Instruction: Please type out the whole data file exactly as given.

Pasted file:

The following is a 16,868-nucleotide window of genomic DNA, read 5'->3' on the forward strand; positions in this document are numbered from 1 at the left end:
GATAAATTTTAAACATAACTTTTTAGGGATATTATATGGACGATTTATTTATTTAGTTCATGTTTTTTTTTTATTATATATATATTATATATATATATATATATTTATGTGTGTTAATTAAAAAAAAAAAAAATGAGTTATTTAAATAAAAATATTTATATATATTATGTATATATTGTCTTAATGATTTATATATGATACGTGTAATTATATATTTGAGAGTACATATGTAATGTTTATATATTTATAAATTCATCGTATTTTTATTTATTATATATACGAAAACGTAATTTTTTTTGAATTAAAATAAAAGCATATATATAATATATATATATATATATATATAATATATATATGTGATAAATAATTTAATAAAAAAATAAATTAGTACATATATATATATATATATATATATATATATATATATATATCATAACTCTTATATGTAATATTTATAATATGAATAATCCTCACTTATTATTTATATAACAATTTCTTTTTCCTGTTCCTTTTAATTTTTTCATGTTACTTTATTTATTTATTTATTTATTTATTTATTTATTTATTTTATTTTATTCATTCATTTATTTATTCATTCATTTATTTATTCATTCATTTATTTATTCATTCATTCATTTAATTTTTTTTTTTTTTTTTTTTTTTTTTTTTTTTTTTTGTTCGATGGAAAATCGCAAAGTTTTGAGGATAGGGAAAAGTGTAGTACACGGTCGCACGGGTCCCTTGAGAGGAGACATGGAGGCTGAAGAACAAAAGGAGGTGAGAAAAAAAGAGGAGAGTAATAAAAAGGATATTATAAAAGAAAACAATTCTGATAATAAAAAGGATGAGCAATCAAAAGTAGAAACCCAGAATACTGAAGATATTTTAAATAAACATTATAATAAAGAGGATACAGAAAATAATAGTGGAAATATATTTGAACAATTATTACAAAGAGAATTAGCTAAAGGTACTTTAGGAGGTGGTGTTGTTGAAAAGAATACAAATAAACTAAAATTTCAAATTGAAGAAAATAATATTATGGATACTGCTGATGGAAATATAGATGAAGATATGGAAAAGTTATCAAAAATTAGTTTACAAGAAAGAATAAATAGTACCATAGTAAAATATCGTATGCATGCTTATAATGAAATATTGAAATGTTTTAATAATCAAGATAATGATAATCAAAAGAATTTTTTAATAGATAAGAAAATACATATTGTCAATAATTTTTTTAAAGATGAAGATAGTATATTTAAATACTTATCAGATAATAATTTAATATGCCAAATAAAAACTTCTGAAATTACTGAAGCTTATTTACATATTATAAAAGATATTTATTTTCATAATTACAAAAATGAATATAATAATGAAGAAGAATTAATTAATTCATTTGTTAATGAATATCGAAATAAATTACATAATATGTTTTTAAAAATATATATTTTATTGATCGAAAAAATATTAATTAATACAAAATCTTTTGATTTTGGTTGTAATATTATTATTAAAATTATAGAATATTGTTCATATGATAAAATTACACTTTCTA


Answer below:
The following is a 16,868-nucleotide window of genomic DNA, read 5'->3' on the forward strand; positions in this document are numbered from 1 at the left end:
GATAAATTTTAAACATAACTTTTTAGGGATATTATATGGACGATTTATTTATTTAGTTCATGTTTTTTTTTTATTATATATATATTATATATATATATATATATTTATGTGTGTTAATTAAAAAAAAAAAAAATGAGTTATTTAAATAAAAATATTTATATATATTATGTATATATTGTCTTAATGATTTATATATGATACGTGTAATTATATATTTGAGAGTACATATGTAATGTTTATATATTTATAAATTCATCGTATTTTTATTTATTATATATACGAAAACGTAATTTTTTTTGAATTAAAATAAAAGCATATATATAATATATATATATATATATATATAATATATATATGTGATAAATAATTTAATAAAAAAATAAATTAGTACATATATATATATATATATATATATATATATATATATATATCATAACTCTTATATGTAATATTTATAATATGAATAATCCTCACTTATTATTTATATAACAATTTCTTTTTCCTGTTCCTTTTAATTTTTTCATGTTACTTTATTTATTTATTTATTTATTTATTTATTTATTTATTTTATTTTATTCATTCATTTATTTATTCATTCATTTATTTATTCATTCATTTATTTATTCATTCATTCATTTAATTTTTTTTTTTTTTTTTTTTTTTTTTTTTTTTTTTTGTTCGATGGAAAATCGCAAAGTTTTGAGGATAGGGAAAAGTGTAGTACACGGTCGCACGGGTCCCTTGAGAGGAGACATGGAGGCTGAAGAACAAAAGGAGGTGAGAAAAAAAGAGGAGAGTAATAAAAAGGATATTATAAAAGAAAACAATTCTGATAATAAAAAGGATGAGCAATCAAAAGTAGAAACCCAGAATACTGAAGATATTTTAAATAAACATTATAATAAAGAGGATACAGAAAATAATAGTGGAAATATATTTGAACAATTATTACAAAGAGAATTAGCTAAAGGTACTTTAGGAGGTGGTGTTGTTGAAAAGAATACAAATAAACTAAAATTTCAAATTGAAGAAAATAATATTATGGATACTGCTGATGGAAATATAGATGAAGATATGGAAAAGTTATCAAAAATTAGTTTACAAGAAAGAATAAATAGTACCATAGTAAAATATCGTATGCATGCTTATAATGAAATATTGAAATGTTTTAATAATCAAGATAATGATAATCAAAAGAATTTTTTAATAGATAAGAAAATACATATTGTCAATAATTTTTTTAAAGATGAAGATAGTATATTTAAATACTTATCAGATAATAATTTAATATGCCAAATAAAAACTTCTGAAATTACTGAAGCTTATTTACATATTATAAAAGATATTTATTTTCATAATTACAAAAATGAATATAATAATGAAGAAGAATTAATTAATTCATTTGTTAATGAATATCGAAATAAATTACATAATATGTTTTTAAAAATATATATTTTATTGATCGAAAAAATATTAATTAATACAAAATCTTTTGATTTTGGTTGTAATATTATTATTAAAATTATAGAATATTGTTCATATGATAAAATTACACTTTCTA